With trains booked solid and buses too time-consuming, we're flying the friendly skies to the Ukraine.
04.07.2007 - 07.07.2007 23 °C
We cheated. No other way to say it.
Traveling overland across Eurasia in the height of summer travel season is not possible without weeks to spare.
For several days we worked to book tain tickets to Russia, but all were sold out for the foreseable future. The bus? Possible if we were to travel days on end with no stops.
Given the choice of possibly not meeting our fourth traveler, Ben, or cheating, we chose the latter.
Early tomorrow morning we have a flight to Kiev, Ukraine. We will miss spending time in Kazakhstan's small towns, but skipping a second border crossing into Russia is a bit of a relief (though at the least would make a good story).
We've learned that travel is never a sure thing in this part of the world, and an ability to wait or pick up and go in an instant is essential.
Planning ahead, however, is not always possible, particularly if you are not in the country and aren't familiar with its systems.
It's funny because after two months in China we had learned its transportation system well. How to book trains, when to book trains, how long a trip would take, the different seating classes. Same with the buses. Need to get somewhere in China? No problem.
But cross an international border and all of a sudden we faced once again the unfamiliar, which takes time and effort to figure out.
Traveling on your own without a tour group means that a good part of your time is spent figuring out logistics: exchanging money, how to use the Internet, where to sleep and eat, fundamental phrases for communication, and more.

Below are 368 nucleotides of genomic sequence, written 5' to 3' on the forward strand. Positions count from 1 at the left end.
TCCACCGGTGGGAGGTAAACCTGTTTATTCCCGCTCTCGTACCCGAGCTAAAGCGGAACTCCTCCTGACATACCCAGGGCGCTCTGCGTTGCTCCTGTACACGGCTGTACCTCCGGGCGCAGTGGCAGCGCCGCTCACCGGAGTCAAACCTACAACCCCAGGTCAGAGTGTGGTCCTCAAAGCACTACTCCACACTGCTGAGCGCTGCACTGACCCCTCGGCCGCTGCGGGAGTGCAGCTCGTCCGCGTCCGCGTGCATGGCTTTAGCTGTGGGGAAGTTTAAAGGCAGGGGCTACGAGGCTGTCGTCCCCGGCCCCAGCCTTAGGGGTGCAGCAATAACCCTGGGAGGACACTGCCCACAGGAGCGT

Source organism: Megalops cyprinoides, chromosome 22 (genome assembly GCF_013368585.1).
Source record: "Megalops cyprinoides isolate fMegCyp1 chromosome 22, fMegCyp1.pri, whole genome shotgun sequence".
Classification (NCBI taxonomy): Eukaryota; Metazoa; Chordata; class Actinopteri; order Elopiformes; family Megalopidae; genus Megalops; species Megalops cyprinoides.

Almaty is a slice of Europe in the Central Asian steppes.
Despite its trials, we rather enjoy diving into adaptation mode and learning to swim again, since we come to know some of the basic details of life and how it compares to other places.
We also run into more everyday characters, like the heavy-set woman at the train station this morning who runs the set of luggage lockers. Subtlety was not her forte. She screamed at us from across the room as we were loading a couple lockers with our bags, well aware we don't speak Russian. She was the sort we've seen elsewhere in Almaty. Our hotel floor attendant, for example, ran her space like a gulag. She alone had the key to the single shower on the floor and our level of cleanliness was determined by her decision to show up at night.
We call these sorts, "Graduates of the Soviet School of Service."
When you're traveling for months on end, you start to revel in creature comforts. Hotel rooms, the one space in the world at that moment where you can shut yourself away, become "home" and little things like shower soap and fresh towels are items of excitement.
An outdoor cafe and a glass of beer on a warm afternoon is the height of pleasure.
A woman sells fermented horse and camel milk at the Almaty farmer's market.
A woman sells honey at the Almaty farmer's market.
In Almaty, we discovered the baths.
Perhaps because of our restricted and unpredictable shower allowances, we were drawn to the city's bathhouse where for two hours we could lounge around naked (men and women seperated) in saunas and plunge pools or get beaten with myrtle leaves by a masseuse.
We came out of there yesterday with all the tension removed from our logistical days of hell. Knocking back a bottle of vodka finished the trick. As a matter of fact, we're headed there again before our 3 a.m. flight.
The Miracle Product
Speaking of vodka, we've come to see it as the Dr. Bronner's of Russia after the "miracle" natural soap that's touted for its many uses. Vodka here is one of the cheapest items on store shelves, cheaper even than bottled water.
So we discovered that besides a drink when needed, it can double as a cleaning agent, a disinfectant for fruits and vegetables, a gift, a mouthwash, a hand sanitizer, a degreaser, and more possibilities we are discovering every day.
As a matter of fact, we've taken to carrying around a bottle in our day pack.